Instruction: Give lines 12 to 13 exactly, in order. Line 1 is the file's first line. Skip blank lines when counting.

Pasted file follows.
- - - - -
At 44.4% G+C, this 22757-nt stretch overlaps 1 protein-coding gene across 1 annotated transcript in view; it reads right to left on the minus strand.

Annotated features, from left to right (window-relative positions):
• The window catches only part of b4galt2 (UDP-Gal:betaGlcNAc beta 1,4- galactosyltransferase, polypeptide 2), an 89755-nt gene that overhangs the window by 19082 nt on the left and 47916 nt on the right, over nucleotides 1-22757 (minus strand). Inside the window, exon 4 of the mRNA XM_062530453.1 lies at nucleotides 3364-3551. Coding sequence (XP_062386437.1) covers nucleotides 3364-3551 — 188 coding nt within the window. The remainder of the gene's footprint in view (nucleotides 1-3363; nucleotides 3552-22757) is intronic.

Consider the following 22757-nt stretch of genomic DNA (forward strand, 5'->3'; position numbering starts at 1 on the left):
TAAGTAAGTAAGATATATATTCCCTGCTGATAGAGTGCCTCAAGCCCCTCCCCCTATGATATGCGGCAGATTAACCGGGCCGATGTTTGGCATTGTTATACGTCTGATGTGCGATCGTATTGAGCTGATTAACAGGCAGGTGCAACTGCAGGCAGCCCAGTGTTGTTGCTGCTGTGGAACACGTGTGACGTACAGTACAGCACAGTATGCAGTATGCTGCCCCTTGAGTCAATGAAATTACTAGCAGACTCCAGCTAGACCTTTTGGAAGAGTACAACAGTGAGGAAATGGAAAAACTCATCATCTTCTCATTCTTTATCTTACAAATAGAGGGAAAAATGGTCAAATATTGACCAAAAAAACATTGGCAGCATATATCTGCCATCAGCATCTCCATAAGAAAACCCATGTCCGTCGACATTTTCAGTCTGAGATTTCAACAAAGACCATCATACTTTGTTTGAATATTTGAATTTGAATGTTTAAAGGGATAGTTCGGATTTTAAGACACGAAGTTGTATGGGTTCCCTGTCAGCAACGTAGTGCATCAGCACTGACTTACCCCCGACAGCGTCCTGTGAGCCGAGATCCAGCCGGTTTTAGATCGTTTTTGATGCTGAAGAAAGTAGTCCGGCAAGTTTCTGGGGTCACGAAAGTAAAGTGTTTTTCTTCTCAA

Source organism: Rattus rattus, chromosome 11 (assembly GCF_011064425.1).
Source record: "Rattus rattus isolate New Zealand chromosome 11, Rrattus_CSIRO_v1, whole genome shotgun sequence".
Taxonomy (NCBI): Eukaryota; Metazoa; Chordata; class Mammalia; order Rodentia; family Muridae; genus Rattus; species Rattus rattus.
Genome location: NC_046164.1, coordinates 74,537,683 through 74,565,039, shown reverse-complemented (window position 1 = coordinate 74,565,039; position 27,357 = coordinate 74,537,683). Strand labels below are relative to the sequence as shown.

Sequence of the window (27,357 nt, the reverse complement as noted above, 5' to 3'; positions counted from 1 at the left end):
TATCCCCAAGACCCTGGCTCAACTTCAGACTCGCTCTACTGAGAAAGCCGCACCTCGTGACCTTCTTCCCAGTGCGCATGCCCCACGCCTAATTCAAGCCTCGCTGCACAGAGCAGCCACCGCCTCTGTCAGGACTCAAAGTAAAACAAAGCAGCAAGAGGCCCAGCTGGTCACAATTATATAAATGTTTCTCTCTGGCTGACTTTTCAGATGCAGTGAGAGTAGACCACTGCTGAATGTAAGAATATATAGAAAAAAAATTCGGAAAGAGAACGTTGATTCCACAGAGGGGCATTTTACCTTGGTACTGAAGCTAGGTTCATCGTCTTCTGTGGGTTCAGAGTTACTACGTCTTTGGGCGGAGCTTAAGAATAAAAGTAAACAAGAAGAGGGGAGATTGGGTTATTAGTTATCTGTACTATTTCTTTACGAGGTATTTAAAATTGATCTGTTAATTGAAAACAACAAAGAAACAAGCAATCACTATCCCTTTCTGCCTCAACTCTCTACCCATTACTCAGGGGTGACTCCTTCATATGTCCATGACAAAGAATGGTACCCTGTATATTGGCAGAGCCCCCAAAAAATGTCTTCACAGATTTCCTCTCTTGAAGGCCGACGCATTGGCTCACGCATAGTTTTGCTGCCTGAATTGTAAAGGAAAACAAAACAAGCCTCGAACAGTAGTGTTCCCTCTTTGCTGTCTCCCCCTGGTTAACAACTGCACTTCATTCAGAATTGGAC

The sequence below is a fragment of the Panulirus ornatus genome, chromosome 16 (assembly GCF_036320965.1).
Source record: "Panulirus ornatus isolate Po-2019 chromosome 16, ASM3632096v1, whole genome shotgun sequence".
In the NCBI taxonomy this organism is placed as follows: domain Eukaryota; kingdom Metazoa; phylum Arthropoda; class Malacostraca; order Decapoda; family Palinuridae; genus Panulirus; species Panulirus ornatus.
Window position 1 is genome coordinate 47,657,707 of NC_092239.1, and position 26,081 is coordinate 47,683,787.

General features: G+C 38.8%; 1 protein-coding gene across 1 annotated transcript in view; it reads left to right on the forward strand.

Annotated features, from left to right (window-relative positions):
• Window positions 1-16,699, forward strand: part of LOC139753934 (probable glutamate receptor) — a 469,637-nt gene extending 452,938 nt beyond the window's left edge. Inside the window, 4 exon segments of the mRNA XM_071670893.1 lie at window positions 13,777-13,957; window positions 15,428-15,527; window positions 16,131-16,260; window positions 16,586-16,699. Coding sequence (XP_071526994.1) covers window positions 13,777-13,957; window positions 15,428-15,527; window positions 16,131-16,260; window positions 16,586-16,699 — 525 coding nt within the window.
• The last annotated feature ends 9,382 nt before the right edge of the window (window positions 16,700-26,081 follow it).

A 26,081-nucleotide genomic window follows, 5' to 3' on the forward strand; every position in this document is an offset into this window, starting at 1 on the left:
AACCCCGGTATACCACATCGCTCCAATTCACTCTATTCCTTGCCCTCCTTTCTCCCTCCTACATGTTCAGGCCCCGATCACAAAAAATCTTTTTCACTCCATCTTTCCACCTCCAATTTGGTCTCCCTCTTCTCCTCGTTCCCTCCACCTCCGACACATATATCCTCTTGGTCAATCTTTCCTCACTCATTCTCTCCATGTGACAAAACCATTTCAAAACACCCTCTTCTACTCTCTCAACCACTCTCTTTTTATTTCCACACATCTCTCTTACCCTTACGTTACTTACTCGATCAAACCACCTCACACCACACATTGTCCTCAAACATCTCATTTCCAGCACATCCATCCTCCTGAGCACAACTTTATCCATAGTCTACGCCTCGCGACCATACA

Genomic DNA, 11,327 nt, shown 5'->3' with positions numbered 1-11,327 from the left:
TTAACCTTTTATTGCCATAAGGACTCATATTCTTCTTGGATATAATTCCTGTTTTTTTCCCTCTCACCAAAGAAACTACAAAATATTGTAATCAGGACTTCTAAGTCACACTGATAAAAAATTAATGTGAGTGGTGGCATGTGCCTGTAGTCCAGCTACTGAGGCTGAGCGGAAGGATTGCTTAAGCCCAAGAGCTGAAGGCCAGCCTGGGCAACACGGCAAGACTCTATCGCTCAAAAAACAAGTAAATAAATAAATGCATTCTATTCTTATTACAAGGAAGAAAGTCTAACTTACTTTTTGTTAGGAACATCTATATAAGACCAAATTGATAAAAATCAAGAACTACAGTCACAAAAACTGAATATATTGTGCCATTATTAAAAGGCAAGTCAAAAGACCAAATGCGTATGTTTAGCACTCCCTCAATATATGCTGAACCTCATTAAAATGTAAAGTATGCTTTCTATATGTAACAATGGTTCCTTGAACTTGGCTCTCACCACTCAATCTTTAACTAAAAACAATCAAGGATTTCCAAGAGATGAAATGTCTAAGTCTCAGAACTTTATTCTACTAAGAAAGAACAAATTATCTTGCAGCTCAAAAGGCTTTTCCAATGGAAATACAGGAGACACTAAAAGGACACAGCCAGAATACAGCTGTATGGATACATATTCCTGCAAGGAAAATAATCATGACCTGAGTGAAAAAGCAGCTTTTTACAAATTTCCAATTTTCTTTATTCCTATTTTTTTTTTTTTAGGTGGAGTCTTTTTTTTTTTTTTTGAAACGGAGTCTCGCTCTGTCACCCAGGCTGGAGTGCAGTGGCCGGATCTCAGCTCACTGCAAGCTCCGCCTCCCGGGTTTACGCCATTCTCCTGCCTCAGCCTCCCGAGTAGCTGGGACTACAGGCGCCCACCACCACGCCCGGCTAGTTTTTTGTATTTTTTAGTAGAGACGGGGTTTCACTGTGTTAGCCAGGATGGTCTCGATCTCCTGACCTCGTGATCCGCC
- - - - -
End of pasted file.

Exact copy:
The sequence below is a fragment of the Panulirus ornatus genome, chromosome 16 (assembly GCF_036320965.1).
Source record: "Panulirus ornatus isolate Po-2019 chromosome 16, ASM3632096v1, whole genome shotgun sequence".